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Wah!

By Amanda Marcotte
Sunday, January 15, 2012 18:53 EDT
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So, L.A. is once again looking at the question of whether or not to require condom use in porn filmed in the city. This was a question I was initially agnostic on, figuring that it was probably a complex argument and I should give both sides a listen before deciding. In taking that approach, I have discovered that the anti-condom arguments are some of the most piss-poor, illogical arguments I’ve ever seen. I was forced by the badness of these arguments to agree that mandating condom use is clearly the path, since it’s the only side that actually bothered to make an argument that wasn’t smoke and mirrors. Let’s take a look at each argument from the anti-condom side and see why they’re just so terrible:

1) It’ll cut into porn profits. This is really the only argument that the porn industry—like any industry fighting against labor protections—cares about. Everything else is hand-waving (though I will address it, because the hand-waving has sucked in many liberals, mostly men, for reasons that should be as obvious as they are embarrassing). This is a value judgment argument. The question is whether you value the health and safety of the porn actors more than the ability to move units of the producers. I tend to side with people over profits, and have yet to hear a conservative make a compelling argument for why they value profits over people. 

2) The customers want this. This is the male entitlement argument. (Yes, I know women watch porn, but the porn industry that we’re talking about has a male customer in mind.) I know this will get me lambasted as some sort of man-hater, but I do think that men really aren’t entitled to any form of gratification they want, regardless of who they hurt. No one is. The law already recognizes this when it comes to porn. There’s a lot of customer demand for stuff that’s illegal or at least should be: high school girls, little kids, actual rapes instead of fake ones, serious injuries or even death inflicted on women, pictures where the subject explicitly did not give consent. There probably are some customers who will be sorely disappointed to see visible evidence of safety precautions on screen, but I’m honestly skeptical that they’re going to be so angry they just decide to boycott jerking off to porn. I remain strongly unconvinced that seeing a little latex in a porn is a greater tragedy than contracting HIV on a porn set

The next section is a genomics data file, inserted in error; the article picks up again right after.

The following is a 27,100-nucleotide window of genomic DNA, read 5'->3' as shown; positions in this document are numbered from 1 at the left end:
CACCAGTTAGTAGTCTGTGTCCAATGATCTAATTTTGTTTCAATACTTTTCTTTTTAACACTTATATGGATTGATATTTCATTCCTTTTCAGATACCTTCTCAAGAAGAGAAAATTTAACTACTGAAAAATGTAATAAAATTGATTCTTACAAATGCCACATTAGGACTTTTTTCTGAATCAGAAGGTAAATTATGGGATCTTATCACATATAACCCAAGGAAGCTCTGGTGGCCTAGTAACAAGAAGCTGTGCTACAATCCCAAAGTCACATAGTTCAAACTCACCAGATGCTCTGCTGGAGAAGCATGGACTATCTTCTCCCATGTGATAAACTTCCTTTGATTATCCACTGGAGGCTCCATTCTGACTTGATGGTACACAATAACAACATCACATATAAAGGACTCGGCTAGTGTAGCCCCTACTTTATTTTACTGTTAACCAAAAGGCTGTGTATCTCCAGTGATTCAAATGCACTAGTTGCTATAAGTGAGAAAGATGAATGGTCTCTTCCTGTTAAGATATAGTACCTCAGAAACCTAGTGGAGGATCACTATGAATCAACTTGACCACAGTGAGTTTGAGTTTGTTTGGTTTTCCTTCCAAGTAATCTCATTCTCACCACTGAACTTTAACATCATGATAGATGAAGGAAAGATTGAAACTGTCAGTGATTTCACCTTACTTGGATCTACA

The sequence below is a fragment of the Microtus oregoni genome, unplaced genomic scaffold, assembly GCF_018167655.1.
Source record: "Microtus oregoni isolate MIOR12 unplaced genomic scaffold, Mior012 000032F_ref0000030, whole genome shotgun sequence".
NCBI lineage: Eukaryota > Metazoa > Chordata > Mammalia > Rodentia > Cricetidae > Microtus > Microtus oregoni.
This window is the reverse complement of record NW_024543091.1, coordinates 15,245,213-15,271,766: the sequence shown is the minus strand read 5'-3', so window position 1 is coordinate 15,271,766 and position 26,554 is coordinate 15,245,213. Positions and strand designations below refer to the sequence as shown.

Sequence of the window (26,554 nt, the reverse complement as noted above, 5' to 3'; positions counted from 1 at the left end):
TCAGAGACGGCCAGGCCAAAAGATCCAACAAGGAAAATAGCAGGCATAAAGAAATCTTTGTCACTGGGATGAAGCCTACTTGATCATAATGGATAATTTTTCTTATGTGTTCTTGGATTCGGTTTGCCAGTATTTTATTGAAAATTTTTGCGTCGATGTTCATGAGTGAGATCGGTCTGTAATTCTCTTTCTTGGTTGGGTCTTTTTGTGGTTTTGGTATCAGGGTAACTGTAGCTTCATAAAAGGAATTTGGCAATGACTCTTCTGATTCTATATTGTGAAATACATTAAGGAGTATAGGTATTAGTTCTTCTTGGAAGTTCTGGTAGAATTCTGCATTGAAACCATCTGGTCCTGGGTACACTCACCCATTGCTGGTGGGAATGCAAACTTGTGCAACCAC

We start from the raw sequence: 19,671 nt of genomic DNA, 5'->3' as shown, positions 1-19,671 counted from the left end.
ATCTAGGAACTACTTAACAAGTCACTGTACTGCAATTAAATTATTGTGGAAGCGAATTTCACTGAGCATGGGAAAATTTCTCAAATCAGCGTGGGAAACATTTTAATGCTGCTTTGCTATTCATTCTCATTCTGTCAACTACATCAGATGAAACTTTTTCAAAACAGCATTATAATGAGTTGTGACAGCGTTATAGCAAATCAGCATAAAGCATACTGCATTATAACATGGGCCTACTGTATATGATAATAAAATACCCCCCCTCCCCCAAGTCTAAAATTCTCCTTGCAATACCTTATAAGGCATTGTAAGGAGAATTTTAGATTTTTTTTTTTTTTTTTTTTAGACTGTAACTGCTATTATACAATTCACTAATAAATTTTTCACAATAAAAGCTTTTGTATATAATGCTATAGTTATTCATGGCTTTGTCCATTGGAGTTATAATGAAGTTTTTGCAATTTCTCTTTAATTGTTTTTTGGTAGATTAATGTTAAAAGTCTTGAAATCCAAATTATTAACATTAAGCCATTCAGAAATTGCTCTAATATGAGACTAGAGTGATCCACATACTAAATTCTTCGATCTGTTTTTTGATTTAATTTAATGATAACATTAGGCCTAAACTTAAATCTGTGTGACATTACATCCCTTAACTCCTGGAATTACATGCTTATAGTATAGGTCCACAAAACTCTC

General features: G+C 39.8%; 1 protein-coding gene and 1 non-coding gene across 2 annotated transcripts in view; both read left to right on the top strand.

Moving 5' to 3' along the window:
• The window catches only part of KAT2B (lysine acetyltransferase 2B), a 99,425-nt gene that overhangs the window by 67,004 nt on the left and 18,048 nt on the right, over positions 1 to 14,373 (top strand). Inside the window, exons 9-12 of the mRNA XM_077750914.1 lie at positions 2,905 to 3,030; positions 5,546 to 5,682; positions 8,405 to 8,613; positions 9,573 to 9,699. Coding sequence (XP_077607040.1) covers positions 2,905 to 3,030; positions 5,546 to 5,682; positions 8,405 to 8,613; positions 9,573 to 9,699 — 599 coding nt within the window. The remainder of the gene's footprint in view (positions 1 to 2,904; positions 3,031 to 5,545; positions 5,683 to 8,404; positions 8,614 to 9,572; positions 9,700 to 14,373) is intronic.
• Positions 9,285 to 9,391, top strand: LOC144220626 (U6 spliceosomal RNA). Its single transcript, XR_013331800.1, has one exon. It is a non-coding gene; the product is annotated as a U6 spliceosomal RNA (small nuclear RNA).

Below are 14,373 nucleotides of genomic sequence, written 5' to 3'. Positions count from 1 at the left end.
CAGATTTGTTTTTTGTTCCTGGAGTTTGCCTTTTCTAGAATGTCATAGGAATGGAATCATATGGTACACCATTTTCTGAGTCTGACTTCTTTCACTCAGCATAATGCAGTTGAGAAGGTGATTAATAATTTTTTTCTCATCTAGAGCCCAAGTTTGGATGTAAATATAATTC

3) They’re just going to take porn shoots elsewhere. Really, liberals? This is the best you can do? This is actually a standard argument business always makes against labor protections. This threat has various degrees of seriousness to it, but even in serious cases, it’s an empty argument. It basically deprives the government of the right to protect people within their jurisdiction because they don’t have the right to do so in other jurisdictions. Governments should have a right to say, “This behavior is so wrong that while we can’t ban it everywhere, we can ban it here.” Often, once one jurisdiction does it, others soon folllow, especially with regards to safety regulations. Plus, I’m a little skeptical of the notion that the entire porn industry in L.A. will decamp to another location. They aren’t in L.A. just by accident, you know. The one thing the porn industry needs—more than latex-free dicks, even—is a steady supply of young people who don’t have a lot of money but put a lot of effort into their looks. The steady stream of people who come to L.A. to make it and then don’t is a gold mine for the porn industry. You’re not going to find that in Minneapolis. It helps if they can be convinced that doing porn could be the entryway into a career they want. The porn industry grasps this, which is why they take any porn actress who has a bit part in any Hollywood movie and trumpets the hell out of it, to keep the crossover dream alive. You’re just not going to have that in any other city. Look, the porn industry isn’t fighting this tooth and nail because they have a lot of options. They know that L.A. has them over a barrel on this, which is why they’re fighting so hard.